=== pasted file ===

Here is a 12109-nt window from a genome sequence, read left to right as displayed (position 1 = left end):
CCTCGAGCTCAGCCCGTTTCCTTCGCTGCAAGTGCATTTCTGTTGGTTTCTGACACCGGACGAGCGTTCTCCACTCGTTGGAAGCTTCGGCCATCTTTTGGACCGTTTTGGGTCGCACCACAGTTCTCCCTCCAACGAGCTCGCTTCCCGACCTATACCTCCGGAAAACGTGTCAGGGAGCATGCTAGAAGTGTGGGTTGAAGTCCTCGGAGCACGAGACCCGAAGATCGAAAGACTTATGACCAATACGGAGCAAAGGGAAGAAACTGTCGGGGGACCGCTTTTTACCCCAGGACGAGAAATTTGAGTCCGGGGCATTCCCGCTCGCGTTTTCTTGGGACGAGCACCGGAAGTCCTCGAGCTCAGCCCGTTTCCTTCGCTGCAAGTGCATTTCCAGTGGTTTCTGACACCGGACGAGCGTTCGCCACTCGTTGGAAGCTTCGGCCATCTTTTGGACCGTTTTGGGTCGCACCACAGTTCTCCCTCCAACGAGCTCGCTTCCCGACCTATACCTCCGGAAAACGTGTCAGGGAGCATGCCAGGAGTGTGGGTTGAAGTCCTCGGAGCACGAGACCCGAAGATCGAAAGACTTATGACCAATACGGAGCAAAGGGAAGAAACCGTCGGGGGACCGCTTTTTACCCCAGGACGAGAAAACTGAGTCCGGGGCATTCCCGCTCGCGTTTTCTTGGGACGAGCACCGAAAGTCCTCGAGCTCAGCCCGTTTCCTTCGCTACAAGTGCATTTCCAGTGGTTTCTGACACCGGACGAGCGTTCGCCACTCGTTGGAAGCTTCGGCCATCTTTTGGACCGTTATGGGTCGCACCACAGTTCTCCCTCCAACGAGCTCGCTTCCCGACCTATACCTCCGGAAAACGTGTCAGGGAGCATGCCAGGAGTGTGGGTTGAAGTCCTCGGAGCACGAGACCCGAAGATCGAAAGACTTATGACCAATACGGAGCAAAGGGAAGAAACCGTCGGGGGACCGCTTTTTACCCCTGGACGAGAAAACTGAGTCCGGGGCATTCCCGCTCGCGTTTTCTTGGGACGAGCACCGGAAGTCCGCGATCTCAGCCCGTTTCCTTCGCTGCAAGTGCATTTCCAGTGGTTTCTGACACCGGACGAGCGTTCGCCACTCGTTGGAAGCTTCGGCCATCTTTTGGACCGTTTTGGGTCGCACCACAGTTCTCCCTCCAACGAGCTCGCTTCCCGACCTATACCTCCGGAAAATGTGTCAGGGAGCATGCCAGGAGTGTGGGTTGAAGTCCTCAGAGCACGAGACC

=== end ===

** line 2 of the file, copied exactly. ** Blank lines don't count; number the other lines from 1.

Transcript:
CCTCGAGCTCAGCCCGTTTCCTTCGCTGCAAGTGCATTTCTGTTGGTTTCTGACACCGGACGAGCGTTCTCCACTCGTTGGAAGCTTCGGCCATCTTTTGGACCGTTTTGGGTCGCACCACAGTTCTCCCTCCAACGAGCTCGCTTCCCGACCTATACCTCCGGAAAACGTGTCAGGGAGCATGCTAGAAGTGTGGGTTGAAGTCCTCGGAGCACGAGACCCGAAGATCGAAAGACTTATGACCAATACGGAGCAAAGGGAAGAAACTGTCGGGGGACCGCTTTTTACCCCAGGACGAGAAATTTGAGTCCGGGGCATTCCCGCTCGCGTTTTCTTGGGACGAGCACCGGAAGTCCTCGAGCTCAGCCCGTTTCCTTCGCTGCAAGTGCATTTCCAGTGGTTTCTGACACCGGACGAGCGTTCGCCACTCGTTGGAAGCTTCGGCCATCTTTTGGACCGTTTTGGGTCGCACCACAGTTCTCCCTCCAACGAGCTCGCTTCCCGACCTATACCTCCGGAAAACGTGTCAGGGAGCATGCCAGGAGTGTGGGTTGAAGTCCTCGGAGCACGAGACCCGAAGATCGAAAGACTTATGACCAATACGGAGCAAAGGGAAGAAACCGTCGGGGGACCGCTTTTTACCCCAGGACGAGAAAACTGAGTCCGGGGCATTCCCGCTCGCGTTTTCTTGGGACGAGCACCGAAAGTCCTCGAGCTCAGCCCGTTTCCTTCGCTACAAGTGCATTTCCAGTGGTTTCTGACACCGGACGAGCGTTCGCCACTCGTTGGAAGCTTCGGCCATCTTTTGGACCGTTATGGGTCGCACCACAGTTCTCCCTCCAACGAGCTCGCTTCCCGACCTATACCTCCGGAAAACGTGTCAGGGAGCATGCCAGGAGTGTGGGTTGAAGTCCTCGGAGCACGAGACCCGAAGATCGAAAGACTTATGACCAATACGGAGCAAAGGGAAGAAACCGTCGGGGGACCGCTTTTTACCCCTGGACGAGAAAACTGAGTCCGGGGCATTCCCGCTCGCGTTTTCTTGGGACGAGCACCGGAAGTCCGCGATCTCAGCCCGTTTCCTTCGCTGCAAGTGCATTTCCAGTGGTTTCTGACACCGGACGAGCGTTCGCCACTCGTTGGAAGCTTCGGCCATCTTTTGGACCGTTTTGGGTCGCACCACAGTTCTCCCTCCAACGAGCTCGCTTCCCGACCTATACCTCCGGAAAATGTGTCAGGGAGCATGCCAGGAGTGTGGGTTGAAGTCCTCAGAGCACGAGACC